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TRIO Legislative Outreach Activities

Patient advocate groups continue their efforts to stay ahead of congressional and executive branch efforts to change prescription drug therapies.  This is particularly true as the pressure mounts on controlling the cost of prescription drugs by imposing severe restrictions on access to drugs by patient communities like transplant recipients.

Grassroots organizations, like TRIO, continue to respond to the requests to add their voices on behalf of any affected group.   Two recent efforts demonstrate how TRIO and many other organizations are participating to keep prescriptions open and available.


 Safe Step Act (S.464/H.R.2163)

A bi-partisan coalition of House and Senate members has taken up the cause for one of the insurance industry’s most onerous provisions, the issue of step therapies.  This is a way that the insurance industry approves the use of the cheapest prescription drug first until it’s proved either non-working or worse, harmful.  A more complete discussion of step therapies can be found at the following website:



The Senate and House Acts create a specific set of protocols that require insurance companies to accept prescriptions even if there are cheaper varieties.  One of the five protocols is that the patient is stable on the current prescription regimen.  The other four protocols are equally important to the protected classes.

This bill has just been introduced into the Congress; we’ll keep you posted as it progresses through the congressional process.

 Mental Health Needs and Protections

Senators Crapo and Wyden from the Senate Finance Committee solicited input from the mental health community on ways the Congress should focus on addressing its needs.  The mental health community has been an integral part of the efforts to maintain the Part D 6 Protected Classes (6PC) provision since the beginning of the efforts to change the 6PC almost 10 years ago.

The National Council on Mental Wellbeing, with assistance from Venn Strategies, sent a letter to the Senators Wyden and Crapo asking for continuation of the 6PC provisions as a major step in the mental health efforts in the United States.  More than thirty grassroots organizations, including TRIO, co-signed this letter as an indication of our support for and solidarity with the mental health proponents.  There will be more activity in the coming months; we will continue to keep you informed as these legislative efforts continue.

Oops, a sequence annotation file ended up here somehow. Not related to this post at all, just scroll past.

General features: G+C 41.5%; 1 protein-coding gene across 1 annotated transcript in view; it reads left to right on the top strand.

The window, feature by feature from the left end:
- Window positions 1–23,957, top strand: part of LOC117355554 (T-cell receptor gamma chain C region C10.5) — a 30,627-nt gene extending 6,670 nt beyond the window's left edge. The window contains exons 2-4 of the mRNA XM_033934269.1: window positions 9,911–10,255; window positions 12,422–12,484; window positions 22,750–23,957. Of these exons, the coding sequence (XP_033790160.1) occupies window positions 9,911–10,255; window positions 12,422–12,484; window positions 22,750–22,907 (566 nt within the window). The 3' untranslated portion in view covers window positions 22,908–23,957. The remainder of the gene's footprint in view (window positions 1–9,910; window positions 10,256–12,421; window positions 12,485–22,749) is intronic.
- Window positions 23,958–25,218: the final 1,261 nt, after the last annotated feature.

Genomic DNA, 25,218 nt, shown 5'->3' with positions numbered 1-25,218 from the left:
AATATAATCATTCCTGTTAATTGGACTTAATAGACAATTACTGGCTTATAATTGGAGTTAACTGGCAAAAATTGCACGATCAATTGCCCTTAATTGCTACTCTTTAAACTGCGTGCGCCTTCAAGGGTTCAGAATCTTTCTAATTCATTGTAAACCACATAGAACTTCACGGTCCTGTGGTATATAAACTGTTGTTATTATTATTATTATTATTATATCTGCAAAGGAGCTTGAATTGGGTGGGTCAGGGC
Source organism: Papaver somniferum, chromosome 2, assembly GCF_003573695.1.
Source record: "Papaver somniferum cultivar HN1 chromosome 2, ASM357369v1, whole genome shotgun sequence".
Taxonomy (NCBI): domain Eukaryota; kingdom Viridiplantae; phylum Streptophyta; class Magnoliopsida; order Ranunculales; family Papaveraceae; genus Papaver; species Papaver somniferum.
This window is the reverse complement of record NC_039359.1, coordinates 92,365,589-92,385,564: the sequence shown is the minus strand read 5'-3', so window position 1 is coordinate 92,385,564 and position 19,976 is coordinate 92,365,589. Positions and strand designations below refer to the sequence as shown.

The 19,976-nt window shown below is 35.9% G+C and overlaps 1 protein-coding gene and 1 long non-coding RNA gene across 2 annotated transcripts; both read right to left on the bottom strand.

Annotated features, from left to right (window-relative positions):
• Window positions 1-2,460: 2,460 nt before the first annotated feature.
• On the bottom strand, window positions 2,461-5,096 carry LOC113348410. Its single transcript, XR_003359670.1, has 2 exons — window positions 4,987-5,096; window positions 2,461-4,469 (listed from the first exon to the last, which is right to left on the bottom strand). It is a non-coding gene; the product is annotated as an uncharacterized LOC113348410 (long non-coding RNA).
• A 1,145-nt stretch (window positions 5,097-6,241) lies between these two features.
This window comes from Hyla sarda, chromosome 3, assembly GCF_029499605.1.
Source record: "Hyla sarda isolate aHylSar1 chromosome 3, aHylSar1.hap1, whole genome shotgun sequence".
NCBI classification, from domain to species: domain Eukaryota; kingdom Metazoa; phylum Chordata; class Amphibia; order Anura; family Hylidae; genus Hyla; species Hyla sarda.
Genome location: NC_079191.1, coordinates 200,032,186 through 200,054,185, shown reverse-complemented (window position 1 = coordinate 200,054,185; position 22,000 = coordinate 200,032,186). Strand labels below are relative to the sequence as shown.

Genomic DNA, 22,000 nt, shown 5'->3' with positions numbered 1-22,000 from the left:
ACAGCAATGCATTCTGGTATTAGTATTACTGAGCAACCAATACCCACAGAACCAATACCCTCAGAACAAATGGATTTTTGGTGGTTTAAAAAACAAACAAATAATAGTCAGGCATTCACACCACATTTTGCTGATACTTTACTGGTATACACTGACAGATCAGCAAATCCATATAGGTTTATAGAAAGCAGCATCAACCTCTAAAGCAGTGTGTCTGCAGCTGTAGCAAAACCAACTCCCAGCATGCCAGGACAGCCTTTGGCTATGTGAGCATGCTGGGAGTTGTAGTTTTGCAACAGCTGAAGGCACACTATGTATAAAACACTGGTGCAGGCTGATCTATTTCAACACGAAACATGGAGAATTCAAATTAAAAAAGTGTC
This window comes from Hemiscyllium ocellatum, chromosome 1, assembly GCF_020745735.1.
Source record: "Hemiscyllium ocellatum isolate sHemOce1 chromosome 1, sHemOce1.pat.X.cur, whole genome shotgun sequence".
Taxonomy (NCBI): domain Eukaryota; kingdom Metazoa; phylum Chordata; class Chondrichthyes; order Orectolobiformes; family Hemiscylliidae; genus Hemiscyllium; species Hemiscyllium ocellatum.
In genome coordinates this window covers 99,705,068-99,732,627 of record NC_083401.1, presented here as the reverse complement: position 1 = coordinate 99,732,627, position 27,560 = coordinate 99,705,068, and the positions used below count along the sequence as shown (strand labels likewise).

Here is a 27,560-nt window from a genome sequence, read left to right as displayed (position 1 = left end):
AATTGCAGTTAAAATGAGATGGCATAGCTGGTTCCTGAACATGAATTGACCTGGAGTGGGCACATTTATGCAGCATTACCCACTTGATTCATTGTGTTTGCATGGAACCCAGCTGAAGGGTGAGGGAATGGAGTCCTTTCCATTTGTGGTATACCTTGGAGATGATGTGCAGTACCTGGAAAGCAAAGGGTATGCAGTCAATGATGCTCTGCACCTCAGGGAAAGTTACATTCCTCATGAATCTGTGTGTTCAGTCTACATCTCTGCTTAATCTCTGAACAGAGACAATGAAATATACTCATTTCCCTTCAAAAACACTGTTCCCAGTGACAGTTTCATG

Within the past several weeks, extraordinary activity has occurred
with xenotransplantation.  Dr. Robert  Montgomery and his team
from the NYU Langone Transplant Institute in New York City led a
ground-breaking effort to get a fully functioning pig kidney to work
successfully in a human subject, a brain-dead donor who had consented
to organ donation research.

The American Association of Kidney Patients (AAKP) interviewed
Dr. Montgomery recently and put the interview on the AAKP website.
You can watch the entire interview on YouTube at the following link:



The Build Back Better Act which  has been passed by the House and is currently under consideration by the Senate includes many health care related provisions including changes to Part D, additional Medicare benefits including a hearing benefit and changes to drug pricing.  It is not clear which provisions may be included in any final bill and how or if they may be changed from current House language during negotiations with the Senate.  The Public Policy committee will continue to closely monitor the status of the Act and will report on those provisions which become law and will impact our transplant community.



The FDA recently announced its approval for a new drug to treat Cytomegalovirus (CMV).  This new drug is named LIVTENCITY and is produced by Takeda Pharmaceutical.  CMV is one of the most challenging opportunistic infections post-transplant and this new drug will greatly benefit transplant recipients over the coming years.  CMV infection can significantly increase the risk of transplant rejection, graft failure and mortality, as well as result in longer hospitalization and transplant costs.   Additional background on this drug and the potential impact on the transplant community can be found in a news release at the following link:


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